She was sister of the late Jimmy Drew and Ellen, who married Edmund Hanrahan, in Ballyguiltenane. Patrick and Mary had five in their family who are all still alive and living in Dublin.

Denis, Anne Poleon, Mary Kavanagh, John and Patricia Healy. John’s father was a member of the Gardai Siochana and he was based in Dublin. John is the grand nephew of Patrick Sheahan, a Royal Irish Constable, who in 1905 died trying to save the life of a pipe workman who was overcome by toxic exhalations in a sewer on Hawkins Street, Dublin where a memorial statue stands at present.

John attended the local Christian Brothers School in Marino, and with encouragement from one of the teachers he became a member of the music class.

A school photograph of the time from 1951 showed John, Paddy Moloney (Chieftains) and Leon and Liam Rowsome, sons of piper Leo were all members of this class.

He played the tin whistle, and later the fiddle which he found around the house. His parents sent him to the Municipal School of music in Dublin where he studied classic violin for five years. He joined the ESB after Technical School where he trained to be an electrician, and a draughtsman.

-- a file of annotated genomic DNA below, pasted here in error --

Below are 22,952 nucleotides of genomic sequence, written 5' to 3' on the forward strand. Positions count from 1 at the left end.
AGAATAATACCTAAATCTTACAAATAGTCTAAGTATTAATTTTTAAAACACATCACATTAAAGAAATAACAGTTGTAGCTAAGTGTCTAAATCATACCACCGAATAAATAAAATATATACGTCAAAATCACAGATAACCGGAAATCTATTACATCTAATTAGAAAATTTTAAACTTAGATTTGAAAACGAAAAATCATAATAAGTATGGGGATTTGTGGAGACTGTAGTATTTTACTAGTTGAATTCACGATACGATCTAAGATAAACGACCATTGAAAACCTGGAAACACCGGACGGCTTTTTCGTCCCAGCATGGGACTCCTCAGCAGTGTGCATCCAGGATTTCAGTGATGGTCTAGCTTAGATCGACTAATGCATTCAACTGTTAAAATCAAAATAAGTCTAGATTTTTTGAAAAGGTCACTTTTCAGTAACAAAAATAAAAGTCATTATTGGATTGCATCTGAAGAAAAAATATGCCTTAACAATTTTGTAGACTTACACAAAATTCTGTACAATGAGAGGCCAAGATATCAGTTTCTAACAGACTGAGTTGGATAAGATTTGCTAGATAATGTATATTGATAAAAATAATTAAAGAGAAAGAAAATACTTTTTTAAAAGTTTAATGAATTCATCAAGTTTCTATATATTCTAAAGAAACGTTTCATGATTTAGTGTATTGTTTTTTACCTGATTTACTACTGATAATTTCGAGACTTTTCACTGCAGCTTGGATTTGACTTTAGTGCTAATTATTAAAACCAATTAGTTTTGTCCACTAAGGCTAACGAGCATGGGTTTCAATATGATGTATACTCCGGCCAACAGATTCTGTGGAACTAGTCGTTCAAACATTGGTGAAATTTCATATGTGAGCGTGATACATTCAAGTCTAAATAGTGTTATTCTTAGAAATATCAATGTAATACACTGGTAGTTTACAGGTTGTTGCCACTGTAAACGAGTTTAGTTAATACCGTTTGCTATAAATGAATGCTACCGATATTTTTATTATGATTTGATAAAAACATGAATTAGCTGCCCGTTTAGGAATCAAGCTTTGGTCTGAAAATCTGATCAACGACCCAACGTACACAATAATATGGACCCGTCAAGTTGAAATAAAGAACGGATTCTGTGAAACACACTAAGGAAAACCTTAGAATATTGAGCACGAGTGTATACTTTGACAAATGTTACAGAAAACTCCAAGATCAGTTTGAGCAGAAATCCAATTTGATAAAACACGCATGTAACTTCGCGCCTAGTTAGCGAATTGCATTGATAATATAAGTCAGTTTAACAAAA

John played with a few bands around the country until he met the members of the Dubliners group in the early 1960s. John and Bobby Lynch would perform together during the interval of concerts and sessions featuring the Dubliners.

They both joined Ronnie Drew, Barney McKenna, Ciarán Bourke, and Luke Kelly in 1964. Luke left for a year and when he returned Bobby left and John remained as a member for the next 48 years.

He has worked with numerous artists and groups in venues all over the world and guested on several albums and picked up awards along the way.

He has been a frequent guest on radio and television programmes, including last Friday’s Late Late Show. He was the only member of the group to have had a formal musical education and he is the last surviving member of The Dubliners, whose name is now retired since the death of Barney Mc Kenna in the autumn of 2012.

The other members continue touring under the name of ‘’The Dublin Legends’’. Harriet Roche from Newcastle West is another Dubliner’s link with West Limerick. She has worked in their office for many years looking after the group’s affairs.

John married Mary Morgan from Ballybay, County Monaghan, on April 8, 1967. They have four children Siobhan, Fiacre, Eoin and Ceoladh. The family moved to the country from Raheny to Mulhuddart to live in 1976.